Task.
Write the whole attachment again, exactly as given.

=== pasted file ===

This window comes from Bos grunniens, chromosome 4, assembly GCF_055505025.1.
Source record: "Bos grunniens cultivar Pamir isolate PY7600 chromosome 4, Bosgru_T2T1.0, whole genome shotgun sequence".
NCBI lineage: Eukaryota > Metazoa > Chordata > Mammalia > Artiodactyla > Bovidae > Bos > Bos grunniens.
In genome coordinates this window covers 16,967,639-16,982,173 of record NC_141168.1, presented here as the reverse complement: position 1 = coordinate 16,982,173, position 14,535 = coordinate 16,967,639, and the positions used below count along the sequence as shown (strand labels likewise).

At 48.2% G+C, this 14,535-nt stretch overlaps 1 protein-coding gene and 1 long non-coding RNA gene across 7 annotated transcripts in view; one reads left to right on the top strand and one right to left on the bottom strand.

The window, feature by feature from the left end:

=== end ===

This window comes from Bos grunniens, chromosome 4, assembly GCF_055505025.1.
Source record: "Bos grunniens cultivar Pamir isolate PY7600 chromosome 4, Bosgru_T2T1.0, whole genome shotgun sequence".
NCBI lineage: Eukaryota > Metazoa > Chordata > Mammalia > Artiodactyla > Bovidae > Bos > Bos grunniens.
In genome coordinates this window covers 16,967,639-16,982,173 of record NC_141168.1, presented here as the reverse complement: position 1 = coordinate 16,982,173, position 14,535 = coordinate 16,967,639, and the positions used below count along the sequence as shown (strand labels likewise).

At 48.2% G+C, this 14,535-nt stretch overlaps 1 protein-coding gene and 1 long non-coding RNA gene across 7 annotated transcripts in view; one reads left to right on the top strand and one right to left on the bottom strand.

The window, feature by feature from the left end: